The question is one which is left largely to the trial court to determine under the particular circumstances of each case. [1b] In the instant case we do not think that the trial court [234 Cal. App. 2d 58] abused its discretion in admitting both the accusatory statement and appellant's response thereto.

Appellant also complains that the foregoing evidence "served to impair appellant's alibi substantially even before the jury had heard from the defendant himself." We take this complaint to mean that the prosecution should not have introduced such evidence as a part of its case in chief but should have waited until the appellant introduced evidence in support of an alibi.

We have held that the evidence was properly admitted as showing a consciousness of guilt. In People v. Singh, 182 Cal. 457 [188 P. 987], our Supreme Court stated: "Any competent evidence which tends to rebut the presumption of innocence is always admissible as a part of the prosecution's case in chief." (P. 479.) The holding was that "the state was not required to defer its attack [upon a fabricated alibi] until evidence in support of the alibi was first introduced." (P. 478.)

We do not believe that appellant's observation, that the prosecution's "anticipation" of his defense limited his "freedom to choose not to take the stand," warrants discussion. Any strong prosecution case puts a defendant in this dilemma.

Appellant speculates that the reading of only portions of his written statement might "permit the jury to infer that appellant had signed a statement of confession" which had not been admitted "for obscure technical reasons." The record does not support any such inference. Furthermore, appellant made no effort to have any other portions of the statement read to the jury.

Appellant's second contention is that it was prejudicial error for the court to permit the prosecution to ask appellant on cross-examination concerning his acquaintance with one Marjorie Robinson and one Barbara Johnson because such questions were outside the scope of the direct examination.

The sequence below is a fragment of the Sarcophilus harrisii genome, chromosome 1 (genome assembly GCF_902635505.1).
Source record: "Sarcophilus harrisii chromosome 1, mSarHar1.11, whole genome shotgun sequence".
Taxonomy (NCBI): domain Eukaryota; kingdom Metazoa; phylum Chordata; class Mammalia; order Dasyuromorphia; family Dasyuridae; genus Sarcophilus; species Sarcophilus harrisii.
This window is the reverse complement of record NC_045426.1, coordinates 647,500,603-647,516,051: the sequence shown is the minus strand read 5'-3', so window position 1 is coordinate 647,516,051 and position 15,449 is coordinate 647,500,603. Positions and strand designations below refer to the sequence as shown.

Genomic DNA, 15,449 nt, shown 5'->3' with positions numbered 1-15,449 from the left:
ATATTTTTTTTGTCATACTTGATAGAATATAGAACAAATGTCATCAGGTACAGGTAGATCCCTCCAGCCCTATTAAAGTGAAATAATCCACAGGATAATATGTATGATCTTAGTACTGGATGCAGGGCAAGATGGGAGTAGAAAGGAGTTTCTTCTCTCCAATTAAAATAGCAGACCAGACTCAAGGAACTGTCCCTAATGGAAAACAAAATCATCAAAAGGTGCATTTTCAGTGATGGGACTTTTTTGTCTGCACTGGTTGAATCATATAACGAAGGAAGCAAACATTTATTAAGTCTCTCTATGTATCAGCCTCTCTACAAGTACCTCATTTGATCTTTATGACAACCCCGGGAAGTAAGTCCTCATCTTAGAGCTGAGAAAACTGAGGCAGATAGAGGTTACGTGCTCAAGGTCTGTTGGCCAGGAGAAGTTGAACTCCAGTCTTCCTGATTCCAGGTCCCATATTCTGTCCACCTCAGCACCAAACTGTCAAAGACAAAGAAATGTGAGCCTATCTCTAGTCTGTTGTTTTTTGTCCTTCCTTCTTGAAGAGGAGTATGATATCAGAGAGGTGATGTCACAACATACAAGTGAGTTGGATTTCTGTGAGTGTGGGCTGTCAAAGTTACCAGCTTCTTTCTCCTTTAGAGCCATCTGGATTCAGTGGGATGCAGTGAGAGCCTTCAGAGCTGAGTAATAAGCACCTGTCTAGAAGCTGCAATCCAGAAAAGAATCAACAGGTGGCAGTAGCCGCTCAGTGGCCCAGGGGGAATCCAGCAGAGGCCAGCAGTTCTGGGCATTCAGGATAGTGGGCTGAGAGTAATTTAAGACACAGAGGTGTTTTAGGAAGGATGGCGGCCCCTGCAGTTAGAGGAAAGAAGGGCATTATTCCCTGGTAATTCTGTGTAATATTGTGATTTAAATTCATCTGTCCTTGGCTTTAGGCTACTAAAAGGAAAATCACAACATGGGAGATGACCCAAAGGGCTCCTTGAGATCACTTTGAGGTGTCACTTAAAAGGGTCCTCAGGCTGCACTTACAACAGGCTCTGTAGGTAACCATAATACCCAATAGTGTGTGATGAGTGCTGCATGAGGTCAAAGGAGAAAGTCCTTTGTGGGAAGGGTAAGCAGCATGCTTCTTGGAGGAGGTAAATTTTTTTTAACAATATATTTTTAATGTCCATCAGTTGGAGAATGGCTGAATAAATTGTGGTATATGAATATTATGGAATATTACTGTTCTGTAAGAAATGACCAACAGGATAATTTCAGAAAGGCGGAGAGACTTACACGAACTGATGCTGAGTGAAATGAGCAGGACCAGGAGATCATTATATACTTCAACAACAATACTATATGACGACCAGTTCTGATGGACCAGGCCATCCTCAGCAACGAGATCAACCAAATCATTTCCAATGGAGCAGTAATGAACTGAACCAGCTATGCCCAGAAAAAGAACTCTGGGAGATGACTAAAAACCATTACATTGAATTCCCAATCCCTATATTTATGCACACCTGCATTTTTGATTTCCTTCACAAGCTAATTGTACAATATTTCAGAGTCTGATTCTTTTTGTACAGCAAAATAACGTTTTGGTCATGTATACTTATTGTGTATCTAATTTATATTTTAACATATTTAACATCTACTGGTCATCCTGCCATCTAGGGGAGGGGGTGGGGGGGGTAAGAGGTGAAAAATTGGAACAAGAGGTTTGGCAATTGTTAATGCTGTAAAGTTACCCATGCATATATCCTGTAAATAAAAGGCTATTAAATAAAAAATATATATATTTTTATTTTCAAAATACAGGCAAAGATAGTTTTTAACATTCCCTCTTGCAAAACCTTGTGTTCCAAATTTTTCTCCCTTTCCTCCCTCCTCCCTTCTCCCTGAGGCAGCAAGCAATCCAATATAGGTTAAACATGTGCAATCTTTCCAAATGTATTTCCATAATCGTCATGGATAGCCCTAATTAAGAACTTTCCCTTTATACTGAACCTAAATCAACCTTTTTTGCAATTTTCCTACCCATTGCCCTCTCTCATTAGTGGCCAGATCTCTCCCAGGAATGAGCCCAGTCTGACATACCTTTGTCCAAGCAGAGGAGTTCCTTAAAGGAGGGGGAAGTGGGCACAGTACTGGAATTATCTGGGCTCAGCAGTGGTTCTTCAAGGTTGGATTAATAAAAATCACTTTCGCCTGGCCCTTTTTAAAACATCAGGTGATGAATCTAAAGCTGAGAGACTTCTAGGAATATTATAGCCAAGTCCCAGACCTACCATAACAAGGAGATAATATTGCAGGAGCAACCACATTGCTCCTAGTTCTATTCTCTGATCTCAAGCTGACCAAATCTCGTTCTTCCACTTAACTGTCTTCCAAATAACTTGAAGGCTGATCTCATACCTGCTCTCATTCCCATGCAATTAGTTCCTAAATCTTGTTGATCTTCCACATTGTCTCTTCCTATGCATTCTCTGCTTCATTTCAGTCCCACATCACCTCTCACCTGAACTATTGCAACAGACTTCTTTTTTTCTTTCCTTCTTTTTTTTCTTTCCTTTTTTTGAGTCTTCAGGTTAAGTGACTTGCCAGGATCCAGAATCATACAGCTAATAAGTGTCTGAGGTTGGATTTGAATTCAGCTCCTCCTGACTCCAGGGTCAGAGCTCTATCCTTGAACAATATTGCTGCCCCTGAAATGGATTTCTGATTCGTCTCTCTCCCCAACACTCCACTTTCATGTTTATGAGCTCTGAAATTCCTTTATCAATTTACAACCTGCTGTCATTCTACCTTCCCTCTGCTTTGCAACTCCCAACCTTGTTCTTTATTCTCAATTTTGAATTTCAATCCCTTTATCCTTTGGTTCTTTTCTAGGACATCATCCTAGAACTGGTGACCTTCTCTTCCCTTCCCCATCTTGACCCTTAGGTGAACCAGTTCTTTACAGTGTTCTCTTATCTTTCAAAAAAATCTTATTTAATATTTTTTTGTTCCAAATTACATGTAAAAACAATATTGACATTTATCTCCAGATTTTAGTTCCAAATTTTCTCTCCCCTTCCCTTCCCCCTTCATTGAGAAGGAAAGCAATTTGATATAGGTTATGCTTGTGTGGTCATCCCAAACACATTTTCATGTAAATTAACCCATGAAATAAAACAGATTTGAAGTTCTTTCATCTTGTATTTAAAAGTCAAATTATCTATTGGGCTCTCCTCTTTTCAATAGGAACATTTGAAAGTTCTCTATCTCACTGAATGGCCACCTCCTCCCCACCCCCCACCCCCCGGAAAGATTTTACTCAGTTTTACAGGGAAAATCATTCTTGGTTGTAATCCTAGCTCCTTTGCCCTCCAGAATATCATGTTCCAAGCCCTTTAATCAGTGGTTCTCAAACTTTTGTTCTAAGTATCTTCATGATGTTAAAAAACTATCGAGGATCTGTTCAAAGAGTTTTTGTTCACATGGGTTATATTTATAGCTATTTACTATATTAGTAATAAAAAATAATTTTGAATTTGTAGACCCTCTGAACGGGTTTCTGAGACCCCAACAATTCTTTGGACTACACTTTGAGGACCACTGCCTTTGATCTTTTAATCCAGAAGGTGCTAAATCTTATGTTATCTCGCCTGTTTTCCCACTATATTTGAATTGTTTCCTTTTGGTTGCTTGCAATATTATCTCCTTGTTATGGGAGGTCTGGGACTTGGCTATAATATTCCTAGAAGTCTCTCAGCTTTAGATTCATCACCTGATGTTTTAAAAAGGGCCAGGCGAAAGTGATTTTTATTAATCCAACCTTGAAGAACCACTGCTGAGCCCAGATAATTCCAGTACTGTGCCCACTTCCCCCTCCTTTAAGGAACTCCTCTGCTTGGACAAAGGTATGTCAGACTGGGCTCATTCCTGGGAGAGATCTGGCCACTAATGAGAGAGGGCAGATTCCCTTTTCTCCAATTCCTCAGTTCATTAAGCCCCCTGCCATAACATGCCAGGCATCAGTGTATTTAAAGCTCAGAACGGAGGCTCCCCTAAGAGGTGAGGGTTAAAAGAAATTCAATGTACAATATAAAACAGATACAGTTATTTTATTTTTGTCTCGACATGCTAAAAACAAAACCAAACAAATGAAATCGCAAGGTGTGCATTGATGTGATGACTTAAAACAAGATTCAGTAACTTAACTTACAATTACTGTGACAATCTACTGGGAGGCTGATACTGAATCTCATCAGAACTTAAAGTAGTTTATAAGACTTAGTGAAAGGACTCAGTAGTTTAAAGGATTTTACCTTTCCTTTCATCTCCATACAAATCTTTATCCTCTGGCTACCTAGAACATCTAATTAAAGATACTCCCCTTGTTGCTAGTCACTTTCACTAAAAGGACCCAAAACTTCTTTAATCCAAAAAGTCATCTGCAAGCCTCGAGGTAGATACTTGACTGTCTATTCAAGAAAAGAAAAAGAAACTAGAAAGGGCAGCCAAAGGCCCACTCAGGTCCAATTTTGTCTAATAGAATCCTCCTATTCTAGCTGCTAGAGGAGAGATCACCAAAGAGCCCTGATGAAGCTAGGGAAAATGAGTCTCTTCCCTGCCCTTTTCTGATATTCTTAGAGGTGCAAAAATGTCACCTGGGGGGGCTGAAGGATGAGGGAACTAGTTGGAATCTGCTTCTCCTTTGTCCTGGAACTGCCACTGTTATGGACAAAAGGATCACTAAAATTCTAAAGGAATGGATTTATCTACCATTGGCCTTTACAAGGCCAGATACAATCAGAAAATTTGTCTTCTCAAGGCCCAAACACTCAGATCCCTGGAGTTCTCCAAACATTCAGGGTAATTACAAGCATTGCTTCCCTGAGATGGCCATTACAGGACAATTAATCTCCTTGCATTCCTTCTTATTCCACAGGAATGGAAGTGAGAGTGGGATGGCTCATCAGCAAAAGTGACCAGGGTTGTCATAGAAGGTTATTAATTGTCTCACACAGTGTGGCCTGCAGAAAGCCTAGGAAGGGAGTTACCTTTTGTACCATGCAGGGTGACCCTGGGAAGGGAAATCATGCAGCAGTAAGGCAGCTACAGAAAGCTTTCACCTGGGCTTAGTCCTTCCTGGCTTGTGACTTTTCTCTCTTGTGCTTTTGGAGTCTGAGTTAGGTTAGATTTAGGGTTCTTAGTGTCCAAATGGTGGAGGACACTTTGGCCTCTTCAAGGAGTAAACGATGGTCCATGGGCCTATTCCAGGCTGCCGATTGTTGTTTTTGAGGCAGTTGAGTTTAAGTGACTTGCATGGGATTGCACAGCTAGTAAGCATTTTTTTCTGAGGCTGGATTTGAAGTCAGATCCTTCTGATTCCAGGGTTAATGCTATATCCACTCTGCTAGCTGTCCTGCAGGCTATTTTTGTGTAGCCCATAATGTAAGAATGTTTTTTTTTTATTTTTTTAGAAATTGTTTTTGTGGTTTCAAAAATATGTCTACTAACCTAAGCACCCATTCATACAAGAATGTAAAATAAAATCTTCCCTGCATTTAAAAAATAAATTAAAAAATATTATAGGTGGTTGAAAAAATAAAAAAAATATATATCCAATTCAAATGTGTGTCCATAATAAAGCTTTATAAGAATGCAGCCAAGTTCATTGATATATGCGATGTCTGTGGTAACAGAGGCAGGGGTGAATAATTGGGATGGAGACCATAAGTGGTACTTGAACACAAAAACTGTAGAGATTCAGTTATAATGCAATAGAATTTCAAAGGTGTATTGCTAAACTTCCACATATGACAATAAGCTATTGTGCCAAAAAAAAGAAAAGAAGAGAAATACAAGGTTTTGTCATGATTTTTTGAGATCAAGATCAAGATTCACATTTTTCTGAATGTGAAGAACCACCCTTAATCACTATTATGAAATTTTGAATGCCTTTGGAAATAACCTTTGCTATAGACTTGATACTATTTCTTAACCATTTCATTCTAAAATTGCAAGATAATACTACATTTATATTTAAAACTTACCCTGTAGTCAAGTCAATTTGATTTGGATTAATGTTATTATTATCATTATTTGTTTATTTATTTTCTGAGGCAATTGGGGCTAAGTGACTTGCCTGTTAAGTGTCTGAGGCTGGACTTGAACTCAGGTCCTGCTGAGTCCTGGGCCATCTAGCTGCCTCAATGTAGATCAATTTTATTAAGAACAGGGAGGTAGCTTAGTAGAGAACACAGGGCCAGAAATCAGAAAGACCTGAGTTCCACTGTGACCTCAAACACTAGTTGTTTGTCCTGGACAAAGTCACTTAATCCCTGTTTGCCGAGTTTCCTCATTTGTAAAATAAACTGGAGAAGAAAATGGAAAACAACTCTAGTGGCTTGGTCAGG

Section 1323 of the Penal Code provides in pertinent part that if a defendant in a criminal action "offers himself as a witness, he may be cross-examined by the counsel for the people as to all matters about which he was examined in chief."

[4a] The effect of appellant's testimony on direct examination was a denial of guilt. He achieved this effect by testifying that he was in Los Angeles from October 9 to October 21. This is obviously a denial that he could have been the man who came out of the house at 819 Brockhurst, Oakland, on October 13 at 4:30 a.m. and entered a taxicab. [234 Cal. App. 2d 59]

In considering the scope of permissible cross-examination of appellant, we construe his direct examination in the same light as though his counsel had directly asked him if he was "the man who came out of 819 Brockhurst," et cetera, and appellant had answered that he was not.

[5] As stated in People v. Diaz, 206 Cal. App. 2d 651, 669 [24 Cal. Rptr. 367], quoting from another case: " ' "A defendant cannot, by testifying to a state of things contrary to and inconsistent with the evidence of the prosecution, thus indirectly denying the testimony against him, but without testifying expressly with relation to the same facts, limit the cross-examination to the precise facts concerning which he testifies. He can be cross-examined with respect to facts or denials which are necessarily implied from the testimony in chief, as well as with respect to facts which he expressly states." ' "

[4b] On cross-examination appellant was asked: "Q. Now before October 13th, 1963 did you have occasion to know a person by the name of Marjorie Robinson?" Following objection, the prosecution made an offer of proof (outside of the presence of the jury) that Marjorie lived at the Brockhurst address and appellant knew her. The court thereupon overruled the objection. Appellant then answered that "I have known Margie several years" and that "when I left Oakland going to Los Angeles on the 9th, she lived there [819 Brockhurst]." He also admitted that he had visited her at that address.

It seems clear that the prosecution's questions which elicited the foregoing testimony did not exceed the scope of appellant's direct examination. Its relevancy is that it lends credence to the cab driver's testimony that the fare who came out of 819 Brockhurst at 4:30 o'clock in the morning was the appellant.

As stated in People v. Diaz, supra, cross- examination may be directed to the eliciting of any matter which may tend to overcome or qualify the effect of the testimony given by a defendant on his direct examination. (P. 669.)

Appellant also testified on cross-examination that Barbara Johnson was a friend of his but that he did not know that she lived at 1930 13th Avenue. No further questions were asked concerning Barbara and she was never mentioned again in the presence of the jury.

Whether Barbara lived at the above address and whether appellant knew that she did were matters of evidentiary [234 Cal. App. 2d 60] importance. This address was close by where appellant departed from the scene of the robbery. [6] When a defendant takes the stand and makes a general denial of the charges against him, the permissible scope of cross-examination is very wide. (People v. Zerillo, 36 Cal. 2d 222, 228 [223 P.2d 223]; People v. Taylor, 189 Cal. App. 2d 348, 354 [11 Cal. Rptr. 150].)